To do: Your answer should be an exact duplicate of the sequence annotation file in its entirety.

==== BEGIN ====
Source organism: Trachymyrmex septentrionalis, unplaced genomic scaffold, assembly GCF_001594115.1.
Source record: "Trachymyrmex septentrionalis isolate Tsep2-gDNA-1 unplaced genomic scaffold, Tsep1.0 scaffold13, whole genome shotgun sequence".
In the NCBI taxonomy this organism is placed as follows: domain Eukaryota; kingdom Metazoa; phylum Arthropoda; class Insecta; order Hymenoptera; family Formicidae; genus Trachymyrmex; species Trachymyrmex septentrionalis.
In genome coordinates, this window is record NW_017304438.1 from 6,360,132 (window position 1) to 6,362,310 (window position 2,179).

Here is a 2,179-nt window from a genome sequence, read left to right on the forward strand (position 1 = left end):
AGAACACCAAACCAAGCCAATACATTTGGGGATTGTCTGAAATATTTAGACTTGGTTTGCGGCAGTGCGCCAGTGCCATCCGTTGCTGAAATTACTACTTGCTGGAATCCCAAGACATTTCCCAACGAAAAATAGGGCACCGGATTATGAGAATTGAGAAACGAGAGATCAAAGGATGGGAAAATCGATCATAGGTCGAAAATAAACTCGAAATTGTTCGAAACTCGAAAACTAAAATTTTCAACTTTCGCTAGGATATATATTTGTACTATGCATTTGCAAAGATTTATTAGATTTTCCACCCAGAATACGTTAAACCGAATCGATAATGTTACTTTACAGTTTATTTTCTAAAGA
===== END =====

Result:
Source organism: Trachymyrmex septentrionalis, unplaced genomic scaffold, assembly GCF_001594115.1.
Source record: "Trachymyrmex septentrionalis isolate Tsep2-gDNA-1 unplaced genomic scaffold, Tsep1.0 scaffold13, whole genome shotgun sequence".
In the NCBI taxonomy this organism is placed as follows: domain Eukaryota; kingdom Metazoa; phylum Arthropoda; class Insecta; order Hymenoptera; family Formicidae; genus Trachymyrmex; species Trachymyrmex septentrionalis.
In genome coordinates, this window is record NW_017304438.1 from 6,360,132 (window position 1) to 6,362,310 (window position 2,179).

Here is a 2,179-nt window from a genome sequence, read left to right on the forward strand (position 1 = left end):
AGAACACCAAACCAAGCCAATACATTTGGGGATTGTCTGAAATATTTAGACTTGGTTTGCGGCAGTGCGCCAGTGCCATCCGTTGCTGAAATTACTACTTGCTGGAATCCCAAGACATTTCCCAACGAAAAATAGGGCACCGGATTATGAGAATTGAGAAACGAGAGATCAAAGGATGGGAAAATCGATCATAGGTCGAAAATAAACTCGAAATTGTTCGAAACTCGAAAACTAAAATTTTCAACTTTCGCTAGGATATATATTTGTACTATGCATTTGCAAAGATTTATTAGATTTTCCACCCAGAATACGTTAAACCGAATCGATAATGTTACTTTACAGTTTATTTTCTAAAGA